Today’s Poetry Assignment

Write a poem that follows the three rules of the imagists.

Write a poem that uses at least two different forms of repetition – 31p31d

Day 14 of 31 poems in 31 days.

Repeating Yourself

Stack of baskets
Stack of baskets

One of the central concepts of poetry is repetition. As poets we repeat sounds, syllables, words, syntax, meters, lines and stanzas. The use of repetition is one of the qualities of poetry that separates it from prose. In prose, repetition is rare and usually done to either increase clarity or to make a single point.

Repetition creates patterns. Whether the patterns are phonetic or syntactic, when people encounter these patterns they recognize them and respond to them. If you repeat the same word or line over and over again, the reader will assume that it has significance. If you repeat a sound (rhyme, alliteration, consonance) it links words or lines together. If you repeat a meter, it moves the poem forward and adds a musical quality to the poem. If you repeat syntax, it allows different ideas either form links or create contrasts.

Repetition is a tool. If used well, it adds to a poem through the links and patterns it creates. If used badly, it can become too obvious, creating predictability. Like any poetic tool, it should be used carefully and with intent. If you don’t know what you want to accomplish by using repetition, there’s a good chance you will misuse it.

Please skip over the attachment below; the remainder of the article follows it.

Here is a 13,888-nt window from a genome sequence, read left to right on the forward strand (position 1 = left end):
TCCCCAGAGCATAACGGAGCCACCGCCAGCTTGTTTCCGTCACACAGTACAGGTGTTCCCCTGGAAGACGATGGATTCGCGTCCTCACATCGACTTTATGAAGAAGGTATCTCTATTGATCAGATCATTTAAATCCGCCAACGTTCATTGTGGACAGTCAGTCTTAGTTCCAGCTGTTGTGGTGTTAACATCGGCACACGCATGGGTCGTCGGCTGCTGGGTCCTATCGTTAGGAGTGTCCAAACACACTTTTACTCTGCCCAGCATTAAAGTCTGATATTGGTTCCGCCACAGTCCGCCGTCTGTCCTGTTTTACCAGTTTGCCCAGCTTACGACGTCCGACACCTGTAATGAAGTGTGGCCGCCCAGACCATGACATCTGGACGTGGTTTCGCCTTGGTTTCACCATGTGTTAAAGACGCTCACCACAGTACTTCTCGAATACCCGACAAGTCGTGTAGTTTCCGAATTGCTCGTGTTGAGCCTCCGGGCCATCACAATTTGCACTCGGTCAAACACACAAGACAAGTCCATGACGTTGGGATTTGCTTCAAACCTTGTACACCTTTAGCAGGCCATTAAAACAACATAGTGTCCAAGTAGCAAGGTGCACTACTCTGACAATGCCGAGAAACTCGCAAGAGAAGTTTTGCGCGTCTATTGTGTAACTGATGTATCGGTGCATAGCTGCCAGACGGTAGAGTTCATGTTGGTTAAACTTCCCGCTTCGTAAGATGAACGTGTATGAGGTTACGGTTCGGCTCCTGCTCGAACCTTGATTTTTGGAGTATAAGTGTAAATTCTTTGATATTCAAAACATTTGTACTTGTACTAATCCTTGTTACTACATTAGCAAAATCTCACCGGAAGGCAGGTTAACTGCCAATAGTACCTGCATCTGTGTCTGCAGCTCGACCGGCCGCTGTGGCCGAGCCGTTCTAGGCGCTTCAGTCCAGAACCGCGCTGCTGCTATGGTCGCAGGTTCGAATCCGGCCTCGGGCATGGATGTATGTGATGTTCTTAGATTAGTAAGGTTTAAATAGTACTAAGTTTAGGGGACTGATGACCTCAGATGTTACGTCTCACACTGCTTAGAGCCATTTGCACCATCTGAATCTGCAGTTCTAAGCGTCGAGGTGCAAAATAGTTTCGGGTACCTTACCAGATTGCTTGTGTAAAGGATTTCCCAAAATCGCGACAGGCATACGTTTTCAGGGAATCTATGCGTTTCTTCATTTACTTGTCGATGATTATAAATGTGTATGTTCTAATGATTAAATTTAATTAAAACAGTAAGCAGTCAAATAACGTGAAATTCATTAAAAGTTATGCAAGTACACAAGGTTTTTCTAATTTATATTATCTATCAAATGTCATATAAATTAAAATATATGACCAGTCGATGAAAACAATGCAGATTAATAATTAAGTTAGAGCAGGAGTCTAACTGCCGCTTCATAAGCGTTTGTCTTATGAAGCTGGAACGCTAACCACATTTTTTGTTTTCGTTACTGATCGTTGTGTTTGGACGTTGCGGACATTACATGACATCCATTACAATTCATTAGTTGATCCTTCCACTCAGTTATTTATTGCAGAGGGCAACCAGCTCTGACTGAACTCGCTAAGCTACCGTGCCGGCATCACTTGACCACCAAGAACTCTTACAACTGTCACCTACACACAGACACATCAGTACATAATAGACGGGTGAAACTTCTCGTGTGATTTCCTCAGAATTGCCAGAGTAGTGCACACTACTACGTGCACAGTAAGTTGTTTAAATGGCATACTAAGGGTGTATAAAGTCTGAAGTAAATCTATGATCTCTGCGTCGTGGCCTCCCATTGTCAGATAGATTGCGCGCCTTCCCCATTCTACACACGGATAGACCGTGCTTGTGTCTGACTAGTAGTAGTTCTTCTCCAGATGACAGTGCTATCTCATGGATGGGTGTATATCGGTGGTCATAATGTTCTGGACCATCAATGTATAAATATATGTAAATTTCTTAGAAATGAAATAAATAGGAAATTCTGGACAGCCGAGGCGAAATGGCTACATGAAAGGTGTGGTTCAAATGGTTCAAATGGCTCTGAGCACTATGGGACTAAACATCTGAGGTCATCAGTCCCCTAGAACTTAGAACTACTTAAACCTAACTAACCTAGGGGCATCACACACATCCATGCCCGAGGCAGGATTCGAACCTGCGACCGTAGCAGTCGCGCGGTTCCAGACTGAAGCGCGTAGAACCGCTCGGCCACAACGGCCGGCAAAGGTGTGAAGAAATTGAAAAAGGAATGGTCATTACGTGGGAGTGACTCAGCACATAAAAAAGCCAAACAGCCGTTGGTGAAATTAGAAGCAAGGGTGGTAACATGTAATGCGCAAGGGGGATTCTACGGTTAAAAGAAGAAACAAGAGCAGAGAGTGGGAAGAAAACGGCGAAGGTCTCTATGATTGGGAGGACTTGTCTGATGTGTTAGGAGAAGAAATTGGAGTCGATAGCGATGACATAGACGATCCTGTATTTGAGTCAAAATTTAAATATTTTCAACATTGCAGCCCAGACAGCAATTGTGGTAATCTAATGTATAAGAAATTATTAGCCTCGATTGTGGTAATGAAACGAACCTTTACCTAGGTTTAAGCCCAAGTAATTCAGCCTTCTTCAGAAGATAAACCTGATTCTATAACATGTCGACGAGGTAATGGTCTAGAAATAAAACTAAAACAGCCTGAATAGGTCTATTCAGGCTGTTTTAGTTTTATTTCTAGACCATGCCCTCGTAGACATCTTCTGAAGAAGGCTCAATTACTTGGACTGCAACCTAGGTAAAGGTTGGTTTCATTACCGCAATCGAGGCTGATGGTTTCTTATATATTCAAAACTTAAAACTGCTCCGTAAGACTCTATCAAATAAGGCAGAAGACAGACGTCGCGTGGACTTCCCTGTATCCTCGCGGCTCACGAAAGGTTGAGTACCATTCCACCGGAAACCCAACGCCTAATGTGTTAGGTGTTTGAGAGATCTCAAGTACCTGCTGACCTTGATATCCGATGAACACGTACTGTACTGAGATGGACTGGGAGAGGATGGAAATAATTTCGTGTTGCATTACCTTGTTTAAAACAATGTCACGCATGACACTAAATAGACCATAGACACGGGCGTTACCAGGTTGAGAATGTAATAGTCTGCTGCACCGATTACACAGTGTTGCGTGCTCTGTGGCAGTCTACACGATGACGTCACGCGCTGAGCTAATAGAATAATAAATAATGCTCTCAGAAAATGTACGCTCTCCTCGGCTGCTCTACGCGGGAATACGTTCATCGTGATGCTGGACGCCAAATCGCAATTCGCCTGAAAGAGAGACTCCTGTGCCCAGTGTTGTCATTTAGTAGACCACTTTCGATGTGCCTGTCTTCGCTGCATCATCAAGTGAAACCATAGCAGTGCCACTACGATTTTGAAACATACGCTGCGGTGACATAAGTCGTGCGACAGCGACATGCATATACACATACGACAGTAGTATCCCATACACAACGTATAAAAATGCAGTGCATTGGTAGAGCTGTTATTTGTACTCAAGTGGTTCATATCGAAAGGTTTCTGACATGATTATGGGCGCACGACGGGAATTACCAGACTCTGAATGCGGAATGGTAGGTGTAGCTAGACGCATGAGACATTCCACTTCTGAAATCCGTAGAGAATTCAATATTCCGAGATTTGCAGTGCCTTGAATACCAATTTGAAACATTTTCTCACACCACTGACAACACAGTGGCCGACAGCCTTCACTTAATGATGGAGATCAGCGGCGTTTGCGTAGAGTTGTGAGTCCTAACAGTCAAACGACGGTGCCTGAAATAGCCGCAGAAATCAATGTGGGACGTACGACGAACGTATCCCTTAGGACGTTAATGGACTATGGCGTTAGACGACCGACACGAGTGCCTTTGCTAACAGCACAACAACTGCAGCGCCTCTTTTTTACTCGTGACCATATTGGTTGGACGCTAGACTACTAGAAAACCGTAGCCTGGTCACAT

Here are a few of many types of repetition to consider:

Adnomination: repetition of words with the same root word (e.g. inform, informal, perform, formula)

Anaphora – repetition of the same word or group of words at the beginning of successive clauses, sentences, or lines.

Assonance: repetition of the sound of a vowel or diphthong in non-rhyming stressed syllables.

Alliteration: repetition of the same letter or sound at the beginning of adjacent or closely connected words.

Consonance: repetition consonant sounds in close proximity.

Meter: repetition of stressed and unstressed syllables.

Rhyme: repetition of word endings, often at the end of a line.

Ploce: repetition of a word or phrase

Epanalepsis: repeating a word or phrase from the beginning of a sentence, line, or stanza at the end of the sentence, line, or stanza.


Today’s Poetic Assignment

Write a poem that uses at least two different forms of repetition. Try to embrace at least one form of repetition that you don’t ordinarily use.